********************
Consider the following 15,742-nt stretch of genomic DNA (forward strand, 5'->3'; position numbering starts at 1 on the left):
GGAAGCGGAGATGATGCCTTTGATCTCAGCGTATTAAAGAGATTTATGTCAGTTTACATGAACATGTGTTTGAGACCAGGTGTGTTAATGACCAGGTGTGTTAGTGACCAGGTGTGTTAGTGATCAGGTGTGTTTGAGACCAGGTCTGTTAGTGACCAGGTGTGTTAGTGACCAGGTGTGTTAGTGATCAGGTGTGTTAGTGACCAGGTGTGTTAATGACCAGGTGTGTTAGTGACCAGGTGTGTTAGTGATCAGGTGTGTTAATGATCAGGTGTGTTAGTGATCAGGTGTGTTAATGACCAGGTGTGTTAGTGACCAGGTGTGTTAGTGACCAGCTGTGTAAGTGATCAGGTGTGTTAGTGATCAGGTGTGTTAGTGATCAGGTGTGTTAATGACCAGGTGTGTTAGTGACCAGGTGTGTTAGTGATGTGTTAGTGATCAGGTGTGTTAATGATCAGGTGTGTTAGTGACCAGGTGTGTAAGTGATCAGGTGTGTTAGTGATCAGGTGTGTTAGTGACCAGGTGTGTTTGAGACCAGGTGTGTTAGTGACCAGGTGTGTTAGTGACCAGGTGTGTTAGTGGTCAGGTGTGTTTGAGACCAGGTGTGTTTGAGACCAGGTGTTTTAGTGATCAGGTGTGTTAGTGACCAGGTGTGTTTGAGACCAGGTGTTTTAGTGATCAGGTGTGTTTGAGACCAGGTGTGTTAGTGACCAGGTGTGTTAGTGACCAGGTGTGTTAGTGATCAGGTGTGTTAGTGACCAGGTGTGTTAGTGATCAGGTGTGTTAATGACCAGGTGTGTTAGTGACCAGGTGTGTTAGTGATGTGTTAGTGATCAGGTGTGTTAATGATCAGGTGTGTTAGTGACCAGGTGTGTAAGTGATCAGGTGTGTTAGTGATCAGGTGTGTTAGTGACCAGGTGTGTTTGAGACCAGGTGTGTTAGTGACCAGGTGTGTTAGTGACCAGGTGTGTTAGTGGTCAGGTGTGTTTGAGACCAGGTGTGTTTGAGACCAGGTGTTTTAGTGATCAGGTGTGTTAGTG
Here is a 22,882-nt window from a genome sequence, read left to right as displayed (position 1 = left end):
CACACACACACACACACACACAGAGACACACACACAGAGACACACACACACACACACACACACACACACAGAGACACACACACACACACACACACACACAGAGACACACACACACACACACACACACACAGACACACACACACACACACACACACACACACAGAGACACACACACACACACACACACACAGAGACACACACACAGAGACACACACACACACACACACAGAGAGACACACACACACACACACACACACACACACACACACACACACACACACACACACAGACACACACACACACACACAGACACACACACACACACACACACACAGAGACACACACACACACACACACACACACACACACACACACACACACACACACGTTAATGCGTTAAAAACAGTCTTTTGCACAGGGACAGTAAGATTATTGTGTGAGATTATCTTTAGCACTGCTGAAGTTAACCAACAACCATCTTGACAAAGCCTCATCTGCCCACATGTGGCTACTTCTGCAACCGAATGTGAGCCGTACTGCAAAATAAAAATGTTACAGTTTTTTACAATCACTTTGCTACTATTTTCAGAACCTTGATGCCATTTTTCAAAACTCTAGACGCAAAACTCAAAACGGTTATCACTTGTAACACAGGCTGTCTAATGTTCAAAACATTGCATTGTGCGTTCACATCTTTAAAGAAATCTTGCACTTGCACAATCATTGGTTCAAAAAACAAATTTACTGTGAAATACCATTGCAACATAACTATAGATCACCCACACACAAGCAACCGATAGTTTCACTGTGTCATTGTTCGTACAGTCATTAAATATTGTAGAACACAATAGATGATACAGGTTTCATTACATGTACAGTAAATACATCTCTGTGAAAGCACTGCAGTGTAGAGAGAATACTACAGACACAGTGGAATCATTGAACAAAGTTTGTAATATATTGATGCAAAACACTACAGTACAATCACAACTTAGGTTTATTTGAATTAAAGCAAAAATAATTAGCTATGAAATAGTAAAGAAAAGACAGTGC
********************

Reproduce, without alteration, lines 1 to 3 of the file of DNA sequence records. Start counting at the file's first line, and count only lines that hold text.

Consider the following 15,742-nt stretch of genomic DNA (forward strand, 5'->3'; position numbering starts at 1 on the left):
GGAAGCGGAGATGATGCCTTTGATCTCAGCGTATTAAAGAGATTTATGTCAGTTTACATGAACATGTGTTTGAGACCAGGTGTGTTAATGACCAGGTGTGTTAGTGACCAGGTGTGTTAGTGATCAGGTGTGTTTGAGACCAGGTCTGTTAGTGACCAGGTGTGTTAGTGACCAGGTGTGTTAGTGATCAGGTGTGTTAGTGACCAGGTGTGTTAATGACCAGGTGTGTTAGTGACCAGGTGTGTTAGTGATCAGGTGTGTTAATGATCAGGTGTGTTAGTGATCAGGTGTGTTAATGACCAGGTGTGTTAGTGACCAGGTGTGTTAGTGACCAGCTGTGTAAGTGATCAGGTGTGTTAGTGATCAGGTGTGTTAGTGATCAGGTGTGTTAATGACCAGGTGTGTTAGTGACCAGGTGTGTTAGTGATGTGTTAGTGATCAGGTGTGTTAATGATCAGGTGTGTTAGTGACCAGGTGTGTAAGTGATCAGGTGTGTTAGTGATCAGGTGTGTTAGTGACCAGGTGTGTTTGAGACCAGGTGTGTTAGTGACCAGGTGTGTTAGTGACCAGGTGTGTTAGTGGTCAGGTGTGTTTGAGACCAGGTGTGTTTGAGACCAGGTGTTTTAGTGATCAGGTGTGTTAGTGACCAGGTGTGTTTGAGACCAGGTGTTTTAGTGATCAGGTGTGTTTGAGACCAGGTGTGTTAGTGACCAGGTGTGTTAGTGACCAGGTGTGTTAGTGATCAGGTGTGTTAGTGACCAGGTGTGTTAGTGATCAGGTGTGTTAATGACCAGGTGTGTTAGTGACCAGGTGTGTTAGTGATGTGTTAGTGATCAGGTGTGTTAATGATCAGGTGTGTTAGTGACCAGGTGTGTAAGTGATCAGGTGTGTTAGTGATCAGGTGTGTTAGTGACCAGGTGTGTTTGAGACCAGGTGTGTTAGTGACCAGGTGTGTTAGTGACCAGGTGTGTTAGTGGTCAGGTGTGTTTGAGACCAGGTGTGTTTGAGACCAGGTGTTTTAGTGATCAGGTGTGTTAGTG
Here is a 22,882-nt window from a genome sequence, read left to right as displayed (position 1 = left end):